CHAPTER ONE

 

 

Endless tree trunks danced in the light of the full moon as it dodged in and out of the clouds. A menacing eeriness settled around Gina as she walked along the uneven track that sliced through Epping forest. 

Something ahead moved. Gina stood still. Her heart thumped a fast rhythm. Her chest felt as though it was clamped in a vice.

A short distance away, the shadow of a man with a big stomach splashed onto the ground, before disappearing.

Panic gripped Gina. Swivelling around to look back to where she’d come from, her fear deepened. She could no longer see Joe’s car, but the thought that she hadn’t heard the engine start up, comforted her. Joe must still be nearby.

What was it with him? He regularly brought her out to Epping Forest to fuck her, but always took her back to the station where she caught the last underground to London. Tonight he’d kicked her out of the car and told her to walk as he’d things to do.  

Swallowing hard to try to relieve the tightness of her throat, Gina stumbled towards the trees, and hid behind one. An owl hooted. The sound compounded the feeling of terror that gripped her.  

Leaning forward to try to get an idea of where the man was, she gasped in a silent breath as she saw the outline of him within feet of her!

The rough bark chaffed her back as she tried to shrink out of sight. Her stupid four inch heels dug into the soft earth. Sweat bathed her body.

A child’s cry cracked the silence around her. The man’s agitated, sharp, ‘Bloody shut up, will you?’ echoed in the stillness, disturbing a flock of birds. The air filled with annoyed squawking and flapping of wings.

Realisation that the bulge of the shadow hadn’t been the man’s paunch, but a child, filled Gina with horror.

Not moving a muscle, she listened as the snapping twigs and the crunching of fallen fir cones, trodden underfoot, slowly faded until she felt safe enough to take another peek. The man was no longer in sight.   

Inch by inch, Gina eased herself away from the tree and stepped back towards the track. She’d go back to Joe. He’d know what to do. That kid was in danger; she was sure of it.

The sight of Joe’s huge, black four by four Merc gave Gina a sense of relief. But as she came up to it and found it empty, despair quashed her hope. Christ, where is that bastard?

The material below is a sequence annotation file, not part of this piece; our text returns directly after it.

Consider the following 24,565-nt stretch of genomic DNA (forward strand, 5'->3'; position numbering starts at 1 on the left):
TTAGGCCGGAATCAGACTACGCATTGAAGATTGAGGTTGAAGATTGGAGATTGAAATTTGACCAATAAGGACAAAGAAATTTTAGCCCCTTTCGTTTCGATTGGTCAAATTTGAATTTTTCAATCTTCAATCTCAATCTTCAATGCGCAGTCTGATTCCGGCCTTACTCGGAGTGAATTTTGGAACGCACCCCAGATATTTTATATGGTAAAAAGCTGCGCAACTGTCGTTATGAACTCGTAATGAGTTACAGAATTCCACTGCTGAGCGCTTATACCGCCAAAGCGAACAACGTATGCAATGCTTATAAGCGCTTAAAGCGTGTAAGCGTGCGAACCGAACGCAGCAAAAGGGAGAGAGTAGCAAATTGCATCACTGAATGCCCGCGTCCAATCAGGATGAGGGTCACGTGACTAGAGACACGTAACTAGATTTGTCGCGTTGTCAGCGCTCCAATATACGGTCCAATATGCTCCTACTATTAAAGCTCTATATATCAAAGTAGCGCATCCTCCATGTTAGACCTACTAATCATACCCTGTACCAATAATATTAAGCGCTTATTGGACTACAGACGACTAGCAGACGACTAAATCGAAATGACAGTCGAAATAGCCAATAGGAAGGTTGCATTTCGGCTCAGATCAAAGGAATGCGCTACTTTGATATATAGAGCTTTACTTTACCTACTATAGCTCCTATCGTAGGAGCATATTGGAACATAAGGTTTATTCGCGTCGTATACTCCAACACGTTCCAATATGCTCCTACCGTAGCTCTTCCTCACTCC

Tendrils of her long, dark hair caught in the breeze and fluttered around her face, giving her the feeling of a dozen fingers clasping her. Frantic, she fumbled in her bag for her mobile phone. Cops weren’t her friends, but they had their uses, and right now she needed them.

Lippie, fags, lighter, purse and fucking packets and packets of condoms. Christ, where’s me fucking phone?  Tapping the pockets of her jacket told her it wasn’t in any of them. Damn! Instinct had her checking down her bra. The notes were still there.  Joe had pushed them between her cleavage and told her in his slimy way that there was a bit extra for her trouble. Trouble? No money could compensate for the fear she felt at being in a forest alone and with a stranger lurking nearby.

Peering around as if searching for an answer as to what to do next, every part of her trembled. She felt sick. Oh God, why didn’t I take the longer route that Joe told me to?

Walking back the way that Joe had driven into the forest would have taken her to the lane, which would eventually have hit the main road. But she’d chosen to carry on along the track because it was a shorter route to Epping and the station.

Well, she could walk the long way now, couldn’t she? Just go, and forget what she’d seen. But even before this thought died, Gina knew she couldn’t do that. She’d have to try to help the kid. She’d have to try to catch up with the man and challenge him.

Afraid of every noise – the persistent owl, and the debris crackling under her feet; Gina made her way back. Passing the place where she’d hidden, she walked on towards the bend where he had disappeared from her view. Clambering out of sight, into the trees once more, the silence crowded her. Which way to go?  

A click had her turning her head. A tiny flame flickered in the distance. Not daring to move, Gina watched as the light died and then a smaller light glowed, and went duller, and then glowed again.

The drifting cloud uncovered the moon, its hazy beam, broken by many branches, outlined the tall, lean figure ahead. Something about him was familiar, and now she realised his voice had been too. A thought came to her who it was, but she dismissed this as impossible. If only she could see him properly. And, where was the kid, now?

Dropping his fag, the man ground it with his foot and moved off. His walk precise. A man on a mission. Gina jumped back behind the tree. The steps came nearer, the trodden dried foliage, sounding louder and louder. She held her breath. But his tread veered to the left. He was making for Joe’s car!

Within seconds the throaty, diesel engine roared into life. Headlights glared into every space around Gina. Clinging to the trunk she watched as the car sped the way she had been walking.  

Unsure of what to do, Gina stood a moment. Questions pounded her head. What had he done with the kid? Where was Joe? The idea came to her to call out, but if Joe was in on whatever was happening, he wouldn’t like to know that she had witnessed anything. You didn’t mess with the Joe Parrondski’s of this world. Better she went on her way and played innocent of knowing anything. If he asked, she’d say she’d done as he’d said and walked down the lane to the main road.

*

 

The blackness of the walls of the underground enclosed Gina as the train sped her towards home. How she’d made it to the station, she didn’t know. The lane had gone on for ever. She had blisters on top of blisters, and tiredness consumed her, but at least she felt safe. Leaning her head back she tried to ignore her throbbing feet and relax, but her mind knew no peace. The child’s pitiful whimper came back to her.